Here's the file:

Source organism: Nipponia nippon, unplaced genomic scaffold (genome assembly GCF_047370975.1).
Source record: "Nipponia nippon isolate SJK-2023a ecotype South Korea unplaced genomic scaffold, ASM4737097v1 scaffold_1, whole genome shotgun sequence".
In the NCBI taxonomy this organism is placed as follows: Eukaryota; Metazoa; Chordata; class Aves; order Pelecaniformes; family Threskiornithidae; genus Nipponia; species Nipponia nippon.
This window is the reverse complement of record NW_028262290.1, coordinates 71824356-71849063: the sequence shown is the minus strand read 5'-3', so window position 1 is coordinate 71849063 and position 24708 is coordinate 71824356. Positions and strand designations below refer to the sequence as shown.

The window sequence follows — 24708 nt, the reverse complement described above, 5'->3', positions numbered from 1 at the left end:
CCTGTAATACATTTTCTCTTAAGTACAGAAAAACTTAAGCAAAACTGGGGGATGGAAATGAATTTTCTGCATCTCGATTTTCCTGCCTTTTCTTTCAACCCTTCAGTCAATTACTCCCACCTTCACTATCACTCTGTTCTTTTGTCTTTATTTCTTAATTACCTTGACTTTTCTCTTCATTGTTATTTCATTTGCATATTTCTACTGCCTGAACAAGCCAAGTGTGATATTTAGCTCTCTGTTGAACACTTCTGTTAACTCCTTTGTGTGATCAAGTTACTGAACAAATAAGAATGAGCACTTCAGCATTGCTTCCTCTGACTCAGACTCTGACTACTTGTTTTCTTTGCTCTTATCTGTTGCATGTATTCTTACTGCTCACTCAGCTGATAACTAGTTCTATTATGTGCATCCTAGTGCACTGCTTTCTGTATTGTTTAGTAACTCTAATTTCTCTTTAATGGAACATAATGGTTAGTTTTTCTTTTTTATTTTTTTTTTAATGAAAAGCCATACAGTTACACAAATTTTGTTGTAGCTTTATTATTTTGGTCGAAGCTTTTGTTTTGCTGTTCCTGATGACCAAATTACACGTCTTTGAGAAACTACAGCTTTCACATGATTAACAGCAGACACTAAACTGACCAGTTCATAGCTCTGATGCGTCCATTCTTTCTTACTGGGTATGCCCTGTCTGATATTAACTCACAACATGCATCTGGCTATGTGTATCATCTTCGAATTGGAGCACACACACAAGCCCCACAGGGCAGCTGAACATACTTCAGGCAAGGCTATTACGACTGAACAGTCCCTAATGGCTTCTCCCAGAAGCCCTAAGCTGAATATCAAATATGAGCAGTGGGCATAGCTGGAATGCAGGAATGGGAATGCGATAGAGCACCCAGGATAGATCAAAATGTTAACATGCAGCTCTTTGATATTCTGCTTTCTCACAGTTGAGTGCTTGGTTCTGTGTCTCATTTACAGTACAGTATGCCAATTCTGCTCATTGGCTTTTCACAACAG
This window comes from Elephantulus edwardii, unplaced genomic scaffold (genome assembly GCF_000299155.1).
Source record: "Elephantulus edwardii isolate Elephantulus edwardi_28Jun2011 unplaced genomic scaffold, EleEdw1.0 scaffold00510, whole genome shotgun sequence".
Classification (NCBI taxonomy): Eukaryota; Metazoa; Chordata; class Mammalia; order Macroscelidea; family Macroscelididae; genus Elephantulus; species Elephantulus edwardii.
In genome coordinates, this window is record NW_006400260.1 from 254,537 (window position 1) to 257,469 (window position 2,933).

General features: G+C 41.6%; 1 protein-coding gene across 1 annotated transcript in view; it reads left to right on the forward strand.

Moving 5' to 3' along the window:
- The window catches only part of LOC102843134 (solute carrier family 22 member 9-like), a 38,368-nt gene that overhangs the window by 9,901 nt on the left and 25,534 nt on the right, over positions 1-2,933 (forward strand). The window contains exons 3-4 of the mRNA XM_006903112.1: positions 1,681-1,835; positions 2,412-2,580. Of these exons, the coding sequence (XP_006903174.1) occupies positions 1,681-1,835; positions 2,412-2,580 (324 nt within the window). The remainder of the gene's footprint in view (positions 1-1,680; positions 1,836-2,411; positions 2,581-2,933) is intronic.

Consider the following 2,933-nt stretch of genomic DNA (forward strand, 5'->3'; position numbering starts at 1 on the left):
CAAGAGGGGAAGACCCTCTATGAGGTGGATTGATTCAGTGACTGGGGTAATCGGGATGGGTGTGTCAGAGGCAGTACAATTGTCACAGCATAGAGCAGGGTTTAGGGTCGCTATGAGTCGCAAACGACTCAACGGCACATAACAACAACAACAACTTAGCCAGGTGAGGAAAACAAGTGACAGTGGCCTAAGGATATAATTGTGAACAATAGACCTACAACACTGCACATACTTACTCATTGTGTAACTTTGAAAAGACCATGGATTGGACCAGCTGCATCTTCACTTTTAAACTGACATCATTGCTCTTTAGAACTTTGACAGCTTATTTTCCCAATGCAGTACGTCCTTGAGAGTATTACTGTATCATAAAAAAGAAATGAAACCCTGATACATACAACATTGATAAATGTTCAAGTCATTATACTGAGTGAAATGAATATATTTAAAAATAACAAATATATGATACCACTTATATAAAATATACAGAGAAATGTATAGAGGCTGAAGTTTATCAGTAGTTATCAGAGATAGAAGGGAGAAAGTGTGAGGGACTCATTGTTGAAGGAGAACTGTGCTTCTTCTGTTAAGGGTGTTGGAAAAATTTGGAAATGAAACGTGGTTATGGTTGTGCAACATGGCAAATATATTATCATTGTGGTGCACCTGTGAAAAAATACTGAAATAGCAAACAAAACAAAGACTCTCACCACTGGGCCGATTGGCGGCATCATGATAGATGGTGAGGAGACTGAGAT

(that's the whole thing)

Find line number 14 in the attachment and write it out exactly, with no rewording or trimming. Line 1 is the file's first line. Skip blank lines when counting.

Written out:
Consider the following 2,933-nt stretch of genomic DNA (forward strand, 5'->3'; position numbering starts at 1 on the left):